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The BBC's Chris Morris
"A race against time"
 real 28k

Friday, 19 May, 2000, 18:50 GMT 19:50 UK
Turkish dam threatens Roman dig
Zeugma ruins
A world-class historical site about to be flooded
By Ankara correspondent Chris Morris

Archaeologists in south-eastern Turkey are working round the clock to save the ancient Roman site of Zeugma from flooding by a new dam.

Serious excavation of the Zeugma ruins began only nine months ago.

It has already revealed about 60 mosaics dating from the first and second centuries AD, including some of the finest ever found.

The ruins are situated on the edge of the swelling Birecik Dam, part of a vast chain of hydro-electric projects which Turkey is building on the Euphrates River.

Time-capsule

The proposed Ilisu Dam, which has already caused international controversy, is part of the same scheme.


I wanted to save everything before it was flooded. But this is state policy.

Museum director Hakki Alkan

Zeugma was a rich garrison town on the eastern edge of the Roman empire. It was destroyed by fire, invasion and an earthquake.

Since then, the remains have been undisturbed for centuries, preserved like a time-capsule by an ultra-dry climate.

When archaeologists began excavating, they could not believe what they had found: twelve peerless mosaics in just two villas.

There could be dozens more hidden beneath the surface.

Lack of money

Vivid scenes from Greek mythology emerged from under piles of rubble: one showed the Sea God Poseidon on his chariot with the water deities Thetis and Oceanus.

As the dust is wiped away, the glory of ancient Rome sparkles into life.

Map
Zeugma was on the edge of the Roman empire

Yusuf Yavas, one of the archeologists working on the site, says he considers Zeugma comparable with the ancient town of Pompei in southern Italy.

"Nearly all the rooms have mosaics on the floor. The 100 villas became 1,000 square metres of mosaics," he says.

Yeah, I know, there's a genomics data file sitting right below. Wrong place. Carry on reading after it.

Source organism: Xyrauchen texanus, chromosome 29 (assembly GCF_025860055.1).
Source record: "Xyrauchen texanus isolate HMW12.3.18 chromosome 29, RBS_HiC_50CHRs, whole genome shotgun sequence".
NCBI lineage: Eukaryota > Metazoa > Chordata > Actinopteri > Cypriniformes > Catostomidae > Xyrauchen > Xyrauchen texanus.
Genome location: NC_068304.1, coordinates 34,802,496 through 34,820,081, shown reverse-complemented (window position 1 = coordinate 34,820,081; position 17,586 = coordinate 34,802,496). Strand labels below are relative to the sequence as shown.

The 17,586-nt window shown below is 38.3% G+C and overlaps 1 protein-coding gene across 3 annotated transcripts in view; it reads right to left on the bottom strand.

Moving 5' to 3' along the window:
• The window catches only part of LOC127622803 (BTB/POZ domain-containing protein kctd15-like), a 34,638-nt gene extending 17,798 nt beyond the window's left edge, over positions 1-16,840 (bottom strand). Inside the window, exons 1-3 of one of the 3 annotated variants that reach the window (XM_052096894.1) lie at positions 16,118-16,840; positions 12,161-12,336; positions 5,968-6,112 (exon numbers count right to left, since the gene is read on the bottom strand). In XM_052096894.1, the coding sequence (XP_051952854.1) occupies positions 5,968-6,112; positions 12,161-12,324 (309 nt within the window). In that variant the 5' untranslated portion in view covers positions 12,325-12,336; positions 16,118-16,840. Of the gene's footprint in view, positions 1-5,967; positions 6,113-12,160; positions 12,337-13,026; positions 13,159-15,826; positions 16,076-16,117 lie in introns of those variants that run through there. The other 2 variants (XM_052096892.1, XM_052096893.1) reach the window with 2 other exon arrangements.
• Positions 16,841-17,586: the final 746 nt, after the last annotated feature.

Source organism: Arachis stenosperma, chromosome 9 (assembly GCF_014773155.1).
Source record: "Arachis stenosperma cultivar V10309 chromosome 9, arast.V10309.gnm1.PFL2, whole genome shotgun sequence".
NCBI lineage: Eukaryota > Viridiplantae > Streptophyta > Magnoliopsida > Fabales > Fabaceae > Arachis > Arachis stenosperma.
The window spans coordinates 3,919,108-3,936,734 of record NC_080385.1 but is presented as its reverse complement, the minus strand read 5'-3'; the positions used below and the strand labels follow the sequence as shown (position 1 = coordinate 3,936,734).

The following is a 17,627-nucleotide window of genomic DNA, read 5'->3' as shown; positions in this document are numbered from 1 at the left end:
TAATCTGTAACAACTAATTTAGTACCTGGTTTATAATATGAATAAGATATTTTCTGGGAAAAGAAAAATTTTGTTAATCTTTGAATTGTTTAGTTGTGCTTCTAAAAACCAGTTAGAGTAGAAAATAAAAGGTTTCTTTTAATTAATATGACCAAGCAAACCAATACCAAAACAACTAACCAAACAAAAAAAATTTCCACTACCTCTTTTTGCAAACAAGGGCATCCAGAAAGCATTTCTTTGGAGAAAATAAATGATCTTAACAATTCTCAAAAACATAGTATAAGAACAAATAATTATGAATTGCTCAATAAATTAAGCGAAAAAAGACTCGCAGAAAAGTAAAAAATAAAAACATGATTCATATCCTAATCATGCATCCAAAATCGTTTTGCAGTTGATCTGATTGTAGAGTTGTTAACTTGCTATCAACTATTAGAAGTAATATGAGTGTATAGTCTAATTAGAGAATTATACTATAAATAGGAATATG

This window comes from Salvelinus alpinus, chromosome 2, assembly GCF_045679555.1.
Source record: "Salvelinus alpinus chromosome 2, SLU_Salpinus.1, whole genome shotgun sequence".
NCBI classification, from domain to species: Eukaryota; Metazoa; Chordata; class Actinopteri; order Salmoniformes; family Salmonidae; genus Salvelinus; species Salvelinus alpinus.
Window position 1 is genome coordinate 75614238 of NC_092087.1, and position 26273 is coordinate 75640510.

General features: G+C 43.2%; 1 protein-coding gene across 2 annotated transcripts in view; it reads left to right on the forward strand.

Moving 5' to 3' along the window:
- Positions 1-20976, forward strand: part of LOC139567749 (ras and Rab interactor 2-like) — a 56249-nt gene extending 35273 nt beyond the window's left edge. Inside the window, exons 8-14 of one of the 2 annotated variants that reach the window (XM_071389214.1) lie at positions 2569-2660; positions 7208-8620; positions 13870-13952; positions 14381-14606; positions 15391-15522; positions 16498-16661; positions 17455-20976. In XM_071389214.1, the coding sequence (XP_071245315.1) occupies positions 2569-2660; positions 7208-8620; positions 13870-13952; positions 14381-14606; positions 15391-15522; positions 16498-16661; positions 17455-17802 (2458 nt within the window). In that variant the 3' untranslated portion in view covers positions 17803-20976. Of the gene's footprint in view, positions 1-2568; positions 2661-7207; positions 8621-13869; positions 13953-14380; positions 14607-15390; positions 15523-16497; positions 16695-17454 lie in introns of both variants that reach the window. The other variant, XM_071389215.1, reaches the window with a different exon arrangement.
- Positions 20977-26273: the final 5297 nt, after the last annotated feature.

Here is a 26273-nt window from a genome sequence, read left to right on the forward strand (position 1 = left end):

But much of the city will be submerged before excavation can begin. Asked why it started so late, Mr Yavas blames lack of money.

"There was not enough interest. We could not find any sponsors."

Bronze statue of Mars

Now the mosaics are being removed by expert art restorers to a museum in the nearby city of Gaziantep.

They are covered in white fabric, and then cut into carefully chosen pieces.

One of the experts, Jelal Kucuk, says the work is difficult because there are so many intricate figures on the mosaics. He cannot understand why the dam project is not being delayed.

Zeugma mosaic
The glory of ancient Rome

A bronze statue of the war god Mars was found a couple of weeks ago.

The recovered works are simply stacked in a garden outside - waiting to be pieced back together.

The museum's acting director, Hakki Alkan, says nobody had any idea what was hidden in the ruins of Zeugma. And now there is nothing they can do to save it.

Ironically the minister of tourism, Erkan Mumcu, decided to pay a visit to Zeugma, shortly before it disappears under 15m under water.

The local media scrambled through the ruins, to the dismay of the archeologists who feel they are losing valuable time.

But the official view is that there is more than enough to excavate on the top of the hill.

Local residents

As for the local people living in the nearby village of Belkis, they have other concerns: their homes are threatened by the dam.

Several villagers said they had only received a fraction of the compensation promised by the state.


Of course we value history. But human beings are more important.

Villager Mahmut Ozdemir

"Of course we value history", says Mahmut Ozdemir. "But human beings are more important. We're talking about newborn babies and old people here - you can see them all up on the mountains."

One villager has been knocking down his own house. He will sell the bricks and timber before it disappears under water.

The school building there has almost gone - the modern village of Belkis is sharing the fate of its Roman ancestor.

Excavation at Zeugma will continue until the water starts to seep into the ruins. Then, if the money does not run out, new digs will begin higher up the hill.

As well as priceless mosaics, the ruins have already yielded the largest collection of Roman seal impressions ever found.

But time is running out to find any more mosaics.

Within weeks, a world-class historical site will disappear under a man-made lake.

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See also:

22 Jan 00 | Europe
Turkish dam controversy
26 Feb 00 | Middle East
Iraq and Syria resume ties
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